Thousands of men could benefit from a new way of treating prostate cancer that doubles their average life expectancy, research has found.
Giving patients a combination of two drugs makes them nearly 40 per cent more likely to be alive after three years, the findings showed. British scientists behind the trial believe it will ‘transform’ prostate cancer treatment.
Currently, men with prostate cancer that has spread to surrounding tissue in the pelvic area are only given hormone therapy. This reduces the levels of the male hormones or ‘androgens’, which would otherwise fuel tumour growth.
Research found giving patients a combination of two drugs makes them nearly 40 per cent more likely to be alive after three years 9stock image)
But the research, unveiled at the American Society for Clinical Oncology conference in Chicago, found prescribing the drug abiraterone at the same time hugely improved the effectiveness of treatment.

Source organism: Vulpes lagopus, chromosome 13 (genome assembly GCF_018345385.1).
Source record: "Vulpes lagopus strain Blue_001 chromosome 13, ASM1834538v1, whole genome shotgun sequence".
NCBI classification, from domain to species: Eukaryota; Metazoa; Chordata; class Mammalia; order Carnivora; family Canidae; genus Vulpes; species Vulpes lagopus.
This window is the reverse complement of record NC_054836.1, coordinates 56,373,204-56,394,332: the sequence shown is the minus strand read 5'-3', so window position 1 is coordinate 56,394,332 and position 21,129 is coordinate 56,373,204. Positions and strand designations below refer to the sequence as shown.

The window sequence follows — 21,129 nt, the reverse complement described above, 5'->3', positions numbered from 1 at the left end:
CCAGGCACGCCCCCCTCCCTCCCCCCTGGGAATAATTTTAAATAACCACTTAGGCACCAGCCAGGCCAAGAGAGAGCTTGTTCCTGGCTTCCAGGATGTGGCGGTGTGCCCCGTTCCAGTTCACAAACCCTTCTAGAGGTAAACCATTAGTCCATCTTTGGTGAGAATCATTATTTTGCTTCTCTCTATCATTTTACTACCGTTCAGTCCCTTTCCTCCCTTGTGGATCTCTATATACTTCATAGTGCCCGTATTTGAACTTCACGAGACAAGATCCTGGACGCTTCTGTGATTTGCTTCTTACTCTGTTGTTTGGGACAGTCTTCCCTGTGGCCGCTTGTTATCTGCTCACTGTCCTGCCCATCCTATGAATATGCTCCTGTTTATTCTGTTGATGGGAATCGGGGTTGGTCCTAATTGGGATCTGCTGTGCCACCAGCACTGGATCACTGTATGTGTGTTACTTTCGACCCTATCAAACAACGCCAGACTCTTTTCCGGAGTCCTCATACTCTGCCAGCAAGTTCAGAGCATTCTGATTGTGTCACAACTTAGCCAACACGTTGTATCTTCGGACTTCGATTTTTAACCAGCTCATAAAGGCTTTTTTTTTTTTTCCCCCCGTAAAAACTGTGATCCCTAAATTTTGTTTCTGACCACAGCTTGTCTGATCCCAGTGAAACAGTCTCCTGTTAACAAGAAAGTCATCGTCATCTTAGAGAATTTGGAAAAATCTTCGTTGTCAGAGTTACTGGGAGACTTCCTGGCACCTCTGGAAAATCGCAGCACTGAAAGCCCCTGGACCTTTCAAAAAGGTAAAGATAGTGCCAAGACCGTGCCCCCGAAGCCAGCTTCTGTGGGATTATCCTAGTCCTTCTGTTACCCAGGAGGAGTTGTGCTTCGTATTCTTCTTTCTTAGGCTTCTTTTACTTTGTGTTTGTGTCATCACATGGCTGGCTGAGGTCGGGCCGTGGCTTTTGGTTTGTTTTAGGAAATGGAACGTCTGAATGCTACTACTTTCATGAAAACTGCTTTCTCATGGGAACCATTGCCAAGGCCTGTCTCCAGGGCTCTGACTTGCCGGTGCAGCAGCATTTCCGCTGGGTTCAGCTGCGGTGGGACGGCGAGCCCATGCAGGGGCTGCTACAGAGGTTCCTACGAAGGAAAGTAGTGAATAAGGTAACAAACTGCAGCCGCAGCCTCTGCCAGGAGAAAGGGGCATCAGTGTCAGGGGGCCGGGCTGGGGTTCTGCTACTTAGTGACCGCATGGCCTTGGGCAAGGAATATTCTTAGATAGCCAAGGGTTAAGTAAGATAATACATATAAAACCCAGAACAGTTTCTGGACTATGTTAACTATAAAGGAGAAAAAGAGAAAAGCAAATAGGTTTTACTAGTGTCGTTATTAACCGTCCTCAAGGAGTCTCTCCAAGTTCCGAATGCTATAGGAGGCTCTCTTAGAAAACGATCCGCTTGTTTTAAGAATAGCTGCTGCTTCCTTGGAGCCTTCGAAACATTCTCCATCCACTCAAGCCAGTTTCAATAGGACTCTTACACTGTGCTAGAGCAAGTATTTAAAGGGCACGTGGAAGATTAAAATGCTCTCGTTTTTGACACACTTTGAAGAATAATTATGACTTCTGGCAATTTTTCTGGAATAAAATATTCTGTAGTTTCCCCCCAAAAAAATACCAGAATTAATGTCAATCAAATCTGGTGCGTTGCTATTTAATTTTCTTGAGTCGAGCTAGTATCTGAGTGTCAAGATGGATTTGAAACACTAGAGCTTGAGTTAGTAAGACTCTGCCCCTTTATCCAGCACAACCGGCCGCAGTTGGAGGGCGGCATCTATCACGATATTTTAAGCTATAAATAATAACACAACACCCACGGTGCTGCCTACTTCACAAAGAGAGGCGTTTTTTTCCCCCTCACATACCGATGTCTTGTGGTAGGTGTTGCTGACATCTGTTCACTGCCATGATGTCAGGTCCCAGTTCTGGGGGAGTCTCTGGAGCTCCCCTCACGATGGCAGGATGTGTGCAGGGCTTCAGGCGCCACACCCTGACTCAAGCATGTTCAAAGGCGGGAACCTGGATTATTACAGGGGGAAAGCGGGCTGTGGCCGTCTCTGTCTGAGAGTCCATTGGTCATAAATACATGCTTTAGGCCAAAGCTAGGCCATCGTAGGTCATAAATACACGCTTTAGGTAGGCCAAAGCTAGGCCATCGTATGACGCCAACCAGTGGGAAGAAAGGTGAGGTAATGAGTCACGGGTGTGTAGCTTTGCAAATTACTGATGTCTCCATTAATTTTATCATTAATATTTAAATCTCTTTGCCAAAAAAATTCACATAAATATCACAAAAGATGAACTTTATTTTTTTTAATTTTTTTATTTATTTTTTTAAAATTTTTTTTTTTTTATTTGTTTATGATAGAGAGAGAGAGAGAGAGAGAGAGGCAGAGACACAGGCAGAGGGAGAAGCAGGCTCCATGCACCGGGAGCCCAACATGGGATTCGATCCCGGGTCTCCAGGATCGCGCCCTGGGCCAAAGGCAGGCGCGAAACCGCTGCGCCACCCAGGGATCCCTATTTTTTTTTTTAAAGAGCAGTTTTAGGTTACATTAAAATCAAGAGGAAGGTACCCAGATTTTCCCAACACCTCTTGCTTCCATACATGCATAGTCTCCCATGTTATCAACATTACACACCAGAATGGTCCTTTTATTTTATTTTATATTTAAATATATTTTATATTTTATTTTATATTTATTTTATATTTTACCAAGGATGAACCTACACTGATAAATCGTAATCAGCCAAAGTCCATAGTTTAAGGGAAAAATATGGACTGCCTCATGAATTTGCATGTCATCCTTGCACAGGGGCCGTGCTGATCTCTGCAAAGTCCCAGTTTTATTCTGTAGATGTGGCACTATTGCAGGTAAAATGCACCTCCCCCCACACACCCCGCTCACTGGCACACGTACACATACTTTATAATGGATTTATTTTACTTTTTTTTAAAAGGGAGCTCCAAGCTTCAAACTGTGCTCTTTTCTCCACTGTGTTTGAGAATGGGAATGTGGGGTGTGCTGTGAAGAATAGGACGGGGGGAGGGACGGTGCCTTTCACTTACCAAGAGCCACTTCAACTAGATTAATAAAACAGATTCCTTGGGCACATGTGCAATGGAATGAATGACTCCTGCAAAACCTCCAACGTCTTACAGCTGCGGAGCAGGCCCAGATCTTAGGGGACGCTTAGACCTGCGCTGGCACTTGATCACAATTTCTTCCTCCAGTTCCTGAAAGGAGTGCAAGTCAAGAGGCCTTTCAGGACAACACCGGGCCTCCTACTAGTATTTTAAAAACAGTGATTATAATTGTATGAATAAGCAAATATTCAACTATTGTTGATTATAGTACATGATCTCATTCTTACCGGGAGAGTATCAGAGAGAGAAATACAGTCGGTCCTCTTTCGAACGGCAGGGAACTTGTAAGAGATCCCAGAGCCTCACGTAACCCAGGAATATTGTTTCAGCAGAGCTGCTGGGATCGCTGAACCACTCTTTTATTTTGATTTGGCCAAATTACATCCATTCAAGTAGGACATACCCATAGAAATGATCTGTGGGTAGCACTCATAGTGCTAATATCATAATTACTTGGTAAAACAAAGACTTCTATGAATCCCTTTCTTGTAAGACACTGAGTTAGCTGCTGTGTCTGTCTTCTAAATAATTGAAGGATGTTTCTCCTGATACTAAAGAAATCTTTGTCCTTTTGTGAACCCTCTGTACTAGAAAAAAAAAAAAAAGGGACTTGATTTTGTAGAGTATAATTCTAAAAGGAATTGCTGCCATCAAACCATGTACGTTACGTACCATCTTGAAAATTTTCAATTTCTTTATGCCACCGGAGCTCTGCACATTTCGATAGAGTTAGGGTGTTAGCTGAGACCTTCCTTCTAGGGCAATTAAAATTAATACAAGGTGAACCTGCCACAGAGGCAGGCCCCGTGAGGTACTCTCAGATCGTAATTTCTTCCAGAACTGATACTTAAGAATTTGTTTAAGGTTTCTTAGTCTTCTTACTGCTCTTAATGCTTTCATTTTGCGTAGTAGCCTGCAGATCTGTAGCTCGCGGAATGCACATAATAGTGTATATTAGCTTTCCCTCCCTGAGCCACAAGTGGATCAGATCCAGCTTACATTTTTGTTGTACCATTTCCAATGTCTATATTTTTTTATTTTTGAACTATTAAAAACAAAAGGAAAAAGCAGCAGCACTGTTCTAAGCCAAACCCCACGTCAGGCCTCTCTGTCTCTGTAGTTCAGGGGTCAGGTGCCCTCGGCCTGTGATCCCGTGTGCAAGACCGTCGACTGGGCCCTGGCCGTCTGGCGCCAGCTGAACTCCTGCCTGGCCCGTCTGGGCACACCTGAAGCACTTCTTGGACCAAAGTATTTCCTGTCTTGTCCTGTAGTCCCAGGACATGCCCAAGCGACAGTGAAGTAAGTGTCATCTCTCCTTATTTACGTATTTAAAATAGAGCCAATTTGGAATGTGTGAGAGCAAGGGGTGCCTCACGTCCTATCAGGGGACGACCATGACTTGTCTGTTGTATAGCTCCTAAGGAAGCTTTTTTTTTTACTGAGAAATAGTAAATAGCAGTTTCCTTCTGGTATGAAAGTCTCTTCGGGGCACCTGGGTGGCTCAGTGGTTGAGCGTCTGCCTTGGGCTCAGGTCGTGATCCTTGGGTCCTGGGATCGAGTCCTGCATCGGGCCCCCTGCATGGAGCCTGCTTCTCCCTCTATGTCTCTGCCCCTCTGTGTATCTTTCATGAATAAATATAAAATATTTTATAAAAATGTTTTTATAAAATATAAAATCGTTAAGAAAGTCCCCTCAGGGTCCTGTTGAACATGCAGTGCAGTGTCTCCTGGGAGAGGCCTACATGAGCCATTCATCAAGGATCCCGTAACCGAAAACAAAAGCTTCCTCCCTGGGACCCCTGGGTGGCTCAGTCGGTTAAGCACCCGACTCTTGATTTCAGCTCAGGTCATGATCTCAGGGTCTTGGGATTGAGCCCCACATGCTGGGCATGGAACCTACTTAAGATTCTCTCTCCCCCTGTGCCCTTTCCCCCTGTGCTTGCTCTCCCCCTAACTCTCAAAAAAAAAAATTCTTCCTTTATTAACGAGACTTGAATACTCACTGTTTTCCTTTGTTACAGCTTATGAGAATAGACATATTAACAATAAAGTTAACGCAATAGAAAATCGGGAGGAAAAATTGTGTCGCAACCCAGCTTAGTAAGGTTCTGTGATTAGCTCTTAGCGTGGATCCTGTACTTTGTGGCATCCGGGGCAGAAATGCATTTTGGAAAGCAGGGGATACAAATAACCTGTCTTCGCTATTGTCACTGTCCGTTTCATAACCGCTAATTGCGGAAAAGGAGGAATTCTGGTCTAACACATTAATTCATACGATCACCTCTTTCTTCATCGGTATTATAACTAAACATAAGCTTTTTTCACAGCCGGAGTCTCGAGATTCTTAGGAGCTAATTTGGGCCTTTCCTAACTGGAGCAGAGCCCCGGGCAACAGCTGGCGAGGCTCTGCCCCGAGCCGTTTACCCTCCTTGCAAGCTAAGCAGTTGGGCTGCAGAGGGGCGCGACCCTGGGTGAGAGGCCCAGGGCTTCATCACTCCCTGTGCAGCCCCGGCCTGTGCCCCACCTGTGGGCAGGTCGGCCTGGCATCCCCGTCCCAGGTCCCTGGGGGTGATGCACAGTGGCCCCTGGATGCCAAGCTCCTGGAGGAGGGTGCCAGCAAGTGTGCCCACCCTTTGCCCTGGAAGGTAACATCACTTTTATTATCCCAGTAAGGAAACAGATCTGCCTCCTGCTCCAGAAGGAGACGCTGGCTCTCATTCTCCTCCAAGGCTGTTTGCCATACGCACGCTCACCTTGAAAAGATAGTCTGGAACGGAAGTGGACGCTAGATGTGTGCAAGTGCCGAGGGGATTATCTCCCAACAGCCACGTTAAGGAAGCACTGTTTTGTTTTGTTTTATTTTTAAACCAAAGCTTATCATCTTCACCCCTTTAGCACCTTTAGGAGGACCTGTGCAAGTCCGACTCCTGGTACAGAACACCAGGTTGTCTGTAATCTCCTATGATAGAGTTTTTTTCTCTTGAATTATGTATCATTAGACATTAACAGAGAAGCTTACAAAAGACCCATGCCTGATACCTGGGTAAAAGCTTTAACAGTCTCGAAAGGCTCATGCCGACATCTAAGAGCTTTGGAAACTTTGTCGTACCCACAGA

Scientists from the University of Birmingham recruited 1,900 men with prostate cancer that had spread to their pelvic area or other organs. Of the 646 that died over three years, 262 had received just hormones, compared to only 184 who also received abiraterone. This represents an improved survival rate of 37 per cent.
If given both drugs, researchers believe a majority of the 15,000 men a year whose cancer spreads to the pelvic area would live the rest of their lives disease-free.
If they were given to the 5,000 men with more advanced cancer, scientists predict average life expectancy would double from 3.5 years to at least seven. Birmingham University’s Professor Nicholas James, the chief investigator of the study, said: ‘These are the most powerful results I’ve seen from a prostate cancer trial.’
Approximately 46,500 men are diagnosed with prostate cancer in the UK every year. Around half are eligible for hormone therapy with abiraterone.
Dr Iain Frame, director of research at Prostate Cancer UK, said: ‘We will be working with all relevant bodies to make sure this treatment becomes an option available via the NHS.’